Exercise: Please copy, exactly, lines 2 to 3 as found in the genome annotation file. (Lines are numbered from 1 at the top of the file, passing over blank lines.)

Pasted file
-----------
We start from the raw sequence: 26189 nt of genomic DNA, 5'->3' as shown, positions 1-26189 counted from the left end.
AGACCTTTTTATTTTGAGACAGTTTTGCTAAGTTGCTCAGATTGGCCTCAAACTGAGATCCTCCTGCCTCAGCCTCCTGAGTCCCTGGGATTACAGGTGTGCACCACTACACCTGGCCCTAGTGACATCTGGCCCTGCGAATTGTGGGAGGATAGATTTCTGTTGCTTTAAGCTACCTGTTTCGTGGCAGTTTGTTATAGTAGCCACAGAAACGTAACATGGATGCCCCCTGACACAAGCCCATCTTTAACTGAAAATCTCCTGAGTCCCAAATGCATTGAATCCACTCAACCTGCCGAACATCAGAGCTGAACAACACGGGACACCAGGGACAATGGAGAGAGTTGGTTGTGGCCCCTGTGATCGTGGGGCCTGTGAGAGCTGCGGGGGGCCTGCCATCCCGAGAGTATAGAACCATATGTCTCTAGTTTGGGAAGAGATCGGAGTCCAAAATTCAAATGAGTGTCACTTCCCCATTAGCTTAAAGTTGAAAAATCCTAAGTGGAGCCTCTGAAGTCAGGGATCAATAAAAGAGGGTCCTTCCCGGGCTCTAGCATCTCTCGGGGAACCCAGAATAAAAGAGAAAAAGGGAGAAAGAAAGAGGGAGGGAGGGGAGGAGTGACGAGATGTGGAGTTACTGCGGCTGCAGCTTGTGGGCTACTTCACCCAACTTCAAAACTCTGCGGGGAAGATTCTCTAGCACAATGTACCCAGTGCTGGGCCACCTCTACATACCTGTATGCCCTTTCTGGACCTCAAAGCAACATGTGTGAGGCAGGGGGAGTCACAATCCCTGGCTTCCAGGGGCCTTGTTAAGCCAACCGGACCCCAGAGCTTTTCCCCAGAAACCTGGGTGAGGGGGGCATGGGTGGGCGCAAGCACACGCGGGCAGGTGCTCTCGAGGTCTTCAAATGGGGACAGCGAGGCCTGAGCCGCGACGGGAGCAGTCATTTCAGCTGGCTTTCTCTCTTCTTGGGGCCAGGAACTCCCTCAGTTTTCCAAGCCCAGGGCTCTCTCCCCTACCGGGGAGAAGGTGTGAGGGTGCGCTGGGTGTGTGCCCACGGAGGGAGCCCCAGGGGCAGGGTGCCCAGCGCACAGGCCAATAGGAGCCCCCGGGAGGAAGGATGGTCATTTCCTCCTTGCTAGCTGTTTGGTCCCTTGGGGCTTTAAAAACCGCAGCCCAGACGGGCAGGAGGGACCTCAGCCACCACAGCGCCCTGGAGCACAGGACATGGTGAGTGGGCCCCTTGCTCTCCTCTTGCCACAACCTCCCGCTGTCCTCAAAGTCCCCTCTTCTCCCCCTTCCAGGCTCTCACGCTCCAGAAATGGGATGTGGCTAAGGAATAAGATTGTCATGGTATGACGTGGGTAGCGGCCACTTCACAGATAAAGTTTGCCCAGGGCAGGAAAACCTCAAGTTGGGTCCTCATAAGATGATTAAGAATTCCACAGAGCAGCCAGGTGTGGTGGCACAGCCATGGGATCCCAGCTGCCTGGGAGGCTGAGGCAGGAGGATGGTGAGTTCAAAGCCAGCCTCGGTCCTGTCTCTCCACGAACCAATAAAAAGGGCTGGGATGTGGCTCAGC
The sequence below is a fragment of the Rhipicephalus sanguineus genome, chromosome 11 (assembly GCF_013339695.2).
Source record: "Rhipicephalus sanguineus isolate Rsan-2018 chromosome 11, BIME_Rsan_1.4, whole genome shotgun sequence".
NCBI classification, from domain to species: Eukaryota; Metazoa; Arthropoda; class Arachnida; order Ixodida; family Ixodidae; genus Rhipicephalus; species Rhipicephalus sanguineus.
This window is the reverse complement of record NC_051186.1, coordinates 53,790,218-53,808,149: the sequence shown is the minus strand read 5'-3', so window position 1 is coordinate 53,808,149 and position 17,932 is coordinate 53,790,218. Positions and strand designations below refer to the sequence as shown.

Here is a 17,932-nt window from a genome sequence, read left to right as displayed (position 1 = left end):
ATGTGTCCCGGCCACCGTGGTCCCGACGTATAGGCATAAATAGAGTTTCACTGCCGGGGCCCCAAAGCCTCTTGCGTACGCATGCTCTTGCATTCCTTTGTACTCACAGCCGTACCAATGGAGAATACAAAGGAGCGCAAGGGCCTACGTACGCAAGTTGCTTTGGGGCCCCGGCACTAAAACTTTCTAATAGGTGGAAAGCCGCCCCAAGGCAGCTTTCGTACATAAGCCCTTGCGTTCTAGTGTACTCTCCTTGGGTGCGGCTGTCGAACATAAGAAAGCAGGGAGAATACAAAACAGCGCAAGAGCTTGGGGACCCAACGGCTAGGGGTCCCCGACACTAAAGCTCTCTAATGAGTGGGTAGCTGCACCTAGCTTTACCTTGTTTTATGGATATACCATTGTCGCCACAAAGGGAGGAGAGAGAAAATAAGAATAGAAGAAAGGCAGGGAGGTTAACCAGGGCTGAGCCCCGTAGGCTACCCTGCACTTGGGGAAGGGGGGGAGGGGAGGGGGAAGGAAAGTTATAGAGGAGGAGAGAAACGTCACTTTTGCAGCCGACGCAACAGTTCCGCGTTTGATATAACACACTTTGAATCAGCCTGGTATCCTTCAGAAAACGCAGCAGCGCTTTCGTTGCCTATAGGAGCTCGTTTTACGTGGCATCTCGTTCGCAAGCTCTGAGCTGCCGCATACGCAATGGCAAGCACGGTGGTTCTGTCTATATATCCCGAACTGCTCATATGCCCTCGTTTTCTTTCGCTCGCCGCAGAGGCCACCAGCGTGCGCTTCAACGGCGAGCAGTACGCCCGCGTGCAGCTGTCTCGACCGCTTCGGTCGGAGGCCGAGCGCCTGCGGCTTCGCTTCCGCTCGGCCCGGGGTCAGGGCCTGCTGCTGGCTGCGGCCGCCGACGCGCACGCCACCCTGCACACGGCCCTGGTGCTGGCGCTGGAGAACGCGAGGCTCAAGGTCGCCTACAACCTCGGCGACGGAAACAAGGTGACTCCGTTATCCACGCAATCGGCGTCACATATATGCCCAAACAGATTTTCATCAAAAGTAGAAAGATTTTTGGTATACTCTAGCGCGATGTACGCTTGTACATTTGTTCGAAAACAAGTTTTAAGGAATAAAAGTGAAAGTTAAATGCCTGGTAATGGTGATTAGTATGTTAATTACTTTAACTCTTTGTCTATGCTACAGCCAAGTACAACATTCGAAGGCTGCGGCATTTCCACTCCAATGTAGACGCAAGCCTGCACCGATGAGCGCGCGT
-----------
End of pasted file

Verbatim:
AGACCTTTTTATTTTGAGACAGTTTTGCTAAGTTGCTCAGATTGGCCTCAAACTGAGATCCTCCTGCCTCAGCCTCCTGAGTCCCTGGGATTACAGGTGTGCACCACTACACCTGGCCCTAGTGACATCTGGCCCTGCGAATTGTGGGAGGATAGATTTCTGTTGCTTTAAGCTACCTGTTTCGTGGCAGTTTGTTATAGTAGCCACAGAAACGTAACATGGATGCCCCCTGACACAAGCCCATCTTTAACTGAAAATCTCCTGAGTCCCAAATGCATTGAATCCACTCAACCTGCCGAACATCAGAGCTGAACAACACGGGACACCAGGGACAATGGAGAGAGTTGGTTGTGGCCCCTGTGATCGTGGGGCCTGTGAGAGCTGCGGGGGGCCTGCCATCCCGAGAGTATAGAACCATATGTCTCTAGTTTGGGAAGAGATCGGAGTCCAAAATTCAAATGAGTGTCACTTCCCCATTAGCTTAAAGTTGAAAAATCCTAAGTGGAGCCTCTGAAGTCAGGGATCAATAAAAGAGGGTCCTTCCCGGGCTCTAGCATCTCTCGGGGAACCCAGAATAAAAGAGAAAAAGGGAGAAAGAAAGAGGGAGGGAGGGGAGGAGTGACGAGATGTGGAGTTACTGCGGCTGCAGCTTGTGGGCTACTTCACCCAACTTCAAAACTCTGCGGGGAAGATTCTCTAGCACAATGTACCCAGTGCTGGGCCACCTCTACATACCTGTATGCCCTTTCTGGACCTCAAAGCAACATGTGTGAGGCAGGGGGAGTCACAATCCCTGGCTTCCAGGGGCCTTGTTAAGCCAACCGGACCCCAGAGCTTTTCCCCAGAAACCTGGGTGAGGGGGGCATGGGTGGGCGCAAGCACACGCGGGCAGGTGCTCTCGAGGTCTTCAAATGGGGACAGCGAGGCCTGAGCCGCGACGGGAGCAGTCATTTCAGCTGGCTTTCTCTCTTCTTGGGGCCAGGAACTCCCTCAGTTTTCCAAGCCCAGGGCTCTCTCCCCTACCGGGGAGAAGGTGTGAGGGTGCGCTGGGTGTGTGCCCACGGAGGGAGCCCCAGGGGCAGGGTGCCCAGCGCACAGGCCAATAGGAGCCCCCGGGAGGAAGGATGGTCATTTCCTCCTTGCTAGCTGTTTGGTCCCTTGGGGCTTTAAAAACCGCAGCCCAGACGGGCAGGAGGGACCTCAGCCACCACAGCGCCCTGGAGCACAGGACATGGTGAGTGGGCCCCTTGCTCTCCTCTTGCCACAACCTCCCGCTGTCCTCAAAGTCCCCTCTTCTCCCCCTTCCAGGCTCTCACGCTCCAGAAATGGGATGTGGCTAAGGAATAAGATTGTCATGGTATGACGTGGGTAGCGGCCACTTCACAGATAAAGTTTGCCCAGGGCAGGAAAACCTCAAGTTGGGTCCTCATAAGATGATTAAGAATTCCACAGAGCAGCCAGGTGTGGTGGCACAGCCATGGGATCCCAGCTGCCTGGGAGGCTGAGGCAGGAGGATGGTGAGTTCAAAGCCAGCCTCGGTCCTGTCTCTCCACGAACCAATAAAAAGGGCTGGGATGTGGCTCAGC
The sequence below is a fragment of the Rhipicephalus sanguineus genome, chromosome 11 (assembly GCF_013339695.2).